In Group C, there was high drama at the chequered flag, and some confusion amongst the ranks, as some drivers, including championship contender, Matthew Devitt, didn’t greet the chequered flag, and were therefore classified as ‘Did Not Finish’ (DNF).
Shortly after the race concluded, as a result of the confusion, common sense prevailed, as category management opted to wind the results back a lap, meaning the race was classified after lap 11.
As the race was already neutralised at that point, the finishing order remained the same as it would’ve been had those Group C competitors greeted the chequered flag anyway.
Speaking of the results, it was more of the same dominance we saw earlier from Andrew Knight, as he claimed another race win, comfortably clear of Alessandro Vosolo, who got the better of Matthew Devitt. Paul Bonaccorso and Samuel Allen rounded out the top five.
The first race on Sunday was a problematic one for TWO of the BMW entries. John Swarbrooke had a power-steering hose let go, which resulted in him retiring at the completion of the opening lap, despite while Andrew Knight, on the very last lap of the race, suffered a wheel bearing failure.
For Knight, it cost him the race win, and the repair time saw him miss the next race, while Swarbrooke had his problem sorted, within 30 minutes, and was back on the grid, ready to go again, in Race 4.
As for the race itself, Chris Brown did what we’d become accustomed to Chris Brown doing to this point of the Hully’s Automotive Lakeside Challenge, by nailing the start, building a buffer, and maintaining it.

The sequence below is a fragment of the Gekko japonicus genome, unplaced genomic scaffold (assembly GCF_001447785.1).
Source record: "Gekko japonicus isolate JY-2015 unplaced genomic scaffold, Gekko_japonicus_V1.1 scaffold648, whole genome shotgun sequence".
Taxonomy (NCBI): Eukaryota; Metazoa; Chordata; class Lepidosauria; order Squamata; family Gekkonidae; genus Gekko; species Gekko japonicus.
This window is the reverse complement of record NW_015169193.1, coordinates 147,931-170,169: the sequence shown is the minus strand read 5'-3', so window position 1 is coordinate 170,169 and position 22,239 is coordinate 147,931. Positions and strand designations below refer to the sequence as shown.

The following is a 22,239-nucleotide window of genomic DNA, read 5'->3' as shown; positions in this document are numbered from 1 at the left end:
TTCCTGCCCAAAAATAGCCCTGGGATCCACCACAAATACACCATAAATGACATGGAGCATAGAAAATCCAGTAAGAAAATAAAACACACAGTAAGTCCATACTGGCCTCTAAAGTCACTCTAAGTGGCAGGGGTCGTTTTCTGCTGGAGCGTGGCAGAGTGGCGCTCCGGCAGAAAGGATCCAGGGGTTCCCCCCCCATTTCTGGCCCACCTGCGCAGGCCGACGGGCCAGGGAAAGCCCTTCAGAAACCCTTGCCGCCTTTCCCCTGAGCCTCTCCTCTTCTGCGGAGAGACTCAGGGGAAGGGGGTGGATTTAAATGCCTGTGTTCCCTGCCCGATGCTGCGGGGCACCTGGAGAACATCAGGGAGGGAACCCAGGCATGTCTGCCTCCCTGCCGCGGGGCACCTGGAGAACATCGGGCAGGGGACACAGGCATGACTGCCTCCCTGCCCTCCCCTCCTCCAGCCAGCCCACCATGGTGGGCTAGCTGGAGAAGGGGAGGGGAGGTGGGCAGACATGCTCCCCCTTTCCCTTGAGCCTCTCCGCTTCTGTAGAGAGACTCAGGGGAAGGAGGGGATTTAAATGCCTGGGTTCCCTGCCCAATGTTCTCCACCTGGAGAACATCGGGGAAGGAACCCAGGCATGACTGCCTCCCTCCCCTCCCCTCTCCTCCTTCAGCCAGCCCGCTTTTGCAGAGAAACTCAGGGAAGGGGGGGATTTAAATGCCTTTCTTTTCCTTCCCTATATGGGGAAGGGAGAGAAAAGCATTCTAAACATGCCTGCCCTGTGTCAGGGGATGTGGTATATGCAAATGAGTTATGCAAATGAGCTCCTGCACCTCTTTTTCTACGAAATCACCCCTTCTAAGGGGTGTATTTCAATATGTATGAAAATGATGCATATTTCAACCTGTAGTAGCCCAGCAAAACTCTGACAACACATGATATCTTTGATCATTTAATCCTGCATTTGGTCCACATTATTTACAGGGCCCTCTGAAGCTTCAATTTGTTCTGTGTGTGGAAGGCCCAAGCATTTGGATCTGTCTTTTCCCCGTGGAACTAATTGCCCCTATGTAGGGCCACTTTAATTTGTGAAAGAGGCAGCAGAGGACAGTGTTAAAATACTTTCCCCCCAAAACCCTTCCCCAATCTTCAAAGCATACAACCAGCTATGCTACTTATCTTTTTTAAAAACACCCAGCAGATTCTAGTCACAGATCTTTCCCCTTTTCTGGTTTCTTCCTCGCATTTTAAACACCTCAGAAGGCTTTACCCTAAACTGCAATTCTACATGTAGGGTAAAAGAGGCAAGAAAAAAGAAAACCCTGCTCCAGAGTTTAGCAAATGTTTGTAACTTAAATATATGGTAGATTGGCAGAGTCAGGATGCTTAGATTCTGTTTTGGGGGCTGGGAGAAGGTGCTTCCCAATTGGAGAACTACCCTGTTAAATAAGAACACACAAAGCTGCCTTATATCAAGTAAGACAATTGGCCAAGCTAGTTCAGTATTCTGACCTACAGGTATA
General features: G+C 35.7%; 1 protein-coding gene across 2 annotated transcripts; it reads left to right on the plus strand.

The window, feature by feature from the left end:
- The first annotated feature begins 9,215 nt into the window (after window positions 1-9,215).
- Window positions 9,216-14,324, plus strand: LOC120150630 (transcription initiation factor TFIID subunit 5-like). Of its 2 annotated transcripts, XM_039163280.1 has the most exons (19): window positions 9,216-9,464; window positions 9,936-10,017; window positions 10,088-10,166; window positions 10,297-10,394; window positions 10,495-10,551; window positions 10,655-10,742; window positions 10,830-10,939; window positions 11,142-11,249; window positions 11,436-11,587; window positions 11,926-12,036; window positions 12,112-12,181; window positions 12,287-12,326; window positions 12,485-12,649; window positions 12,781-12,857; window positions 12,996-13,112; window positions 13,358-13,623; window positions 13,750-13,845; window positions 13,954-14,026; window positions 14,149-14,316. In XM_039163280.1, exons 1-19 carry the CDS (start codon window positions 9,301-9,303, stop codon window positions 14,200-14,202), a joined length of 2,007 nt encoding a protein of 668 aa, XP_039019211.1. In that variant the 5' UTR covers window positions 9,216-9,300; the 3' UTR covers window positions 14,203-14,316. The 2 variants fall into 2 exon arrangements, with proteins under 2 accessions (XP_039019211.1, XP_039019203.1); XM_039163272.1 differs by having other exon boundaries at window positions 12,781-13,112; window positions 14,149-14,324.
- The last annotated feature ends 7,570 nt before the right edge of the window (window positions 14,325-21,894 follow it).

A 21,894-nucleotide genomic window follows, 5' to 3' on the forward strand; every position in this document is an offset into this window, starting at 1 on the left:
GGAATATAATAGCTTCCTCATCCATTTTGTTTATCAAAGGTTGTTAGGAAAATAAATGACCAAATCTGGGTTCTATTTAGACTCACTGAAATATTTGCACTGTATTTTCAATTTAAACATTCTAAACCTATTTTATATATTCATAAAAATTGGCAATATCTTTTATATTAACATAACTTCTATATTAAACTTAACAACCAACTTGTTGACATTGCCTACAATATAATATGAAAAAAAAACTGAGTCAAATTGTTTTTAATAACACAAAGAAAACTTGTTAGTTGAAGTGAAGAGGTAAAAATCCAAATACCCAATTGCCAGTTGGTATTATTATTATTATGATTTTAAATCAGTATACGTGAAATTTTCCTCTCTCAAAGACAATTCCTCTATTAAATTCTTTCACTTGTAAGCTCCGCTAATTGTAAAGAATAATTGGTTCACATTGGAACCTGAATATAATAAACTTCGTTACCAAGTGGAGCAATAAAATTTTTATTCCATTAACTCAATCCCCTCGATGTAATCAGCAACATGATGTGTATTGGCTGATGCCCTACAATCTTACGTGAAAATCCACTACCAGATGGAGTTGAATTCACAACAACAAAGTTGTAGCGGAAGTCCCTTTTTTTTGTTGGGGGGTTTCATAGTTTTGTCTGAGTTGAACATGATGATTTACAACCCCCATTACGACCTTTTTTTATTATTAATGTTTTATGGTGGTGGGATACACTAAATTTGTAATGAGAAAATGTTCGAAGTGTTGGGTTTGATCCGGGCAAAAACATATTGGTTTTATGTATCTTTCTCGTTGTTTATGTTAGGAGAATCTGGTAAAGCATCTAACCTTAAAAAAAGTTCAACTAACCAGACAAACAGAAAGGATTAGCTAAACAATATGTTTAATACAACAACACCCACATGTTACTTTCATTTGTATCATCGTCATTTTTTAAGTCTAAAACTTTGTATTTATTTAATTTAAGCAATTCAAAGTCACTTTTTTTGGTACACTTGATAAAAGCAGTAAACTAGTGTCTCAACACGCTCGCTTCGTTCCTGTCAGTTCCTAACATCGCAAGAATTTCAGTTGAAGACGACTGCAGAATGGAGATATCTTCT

Brown recorded his sixth win on the trot, and third of the weekend, ahead of Matthew Haak and Gary Lange, who just held out Robert Bellinger – those two have been near inseparable all weekend – after taking third away from his sparing partner on the very last lap.
Bellinger was holding second until Lap 11, when Matthew Haak made his move. It’s critical for the Holden drivers to find a way past the BMW’s on the run from the Eastern Loop down to the Karousel, otherwise, the BMW’s hold sway through the back section of the circuit, and the Holden brigade get boxed in.In Group B, Rob Droder got himself into victory lane, for the first time this weekend, in what an impressive way to bounce back from the retirement in Race 2. The Walker Racing Commodore was hooked up, and on song, as he claimed his first race win since Round 1.
Behind him, Gary Anger made it a hat-trick of seconds, after getting the better of Simon Winters, who recorded his worst finish of the weekend to this point, and he only just managed to hold out Peter Bray and Warwick Douglas, who rounded out the top five.
In Group C, Andrew Knight was looking rather comfortable, until the aforementioned wheel bearing failure. He went from having a huge advantage at the start of the final lap, to limping home in third, behind Matthew Devitt and Alessandro Vosolo.
The margin – between the top three – was just 0.9665.
Once again, Vosolo gave Devitt a tremendous run for his money, as they bolted away from the likes of Samuel Allen and Paul Bonaccorso, who ended up more than 20 seconds down the road.
It was a tight turnaround, between Races 3 and 4 – too tight for Andrew Knight – as 25 cars took to the circuit for the penultimate outing of the round.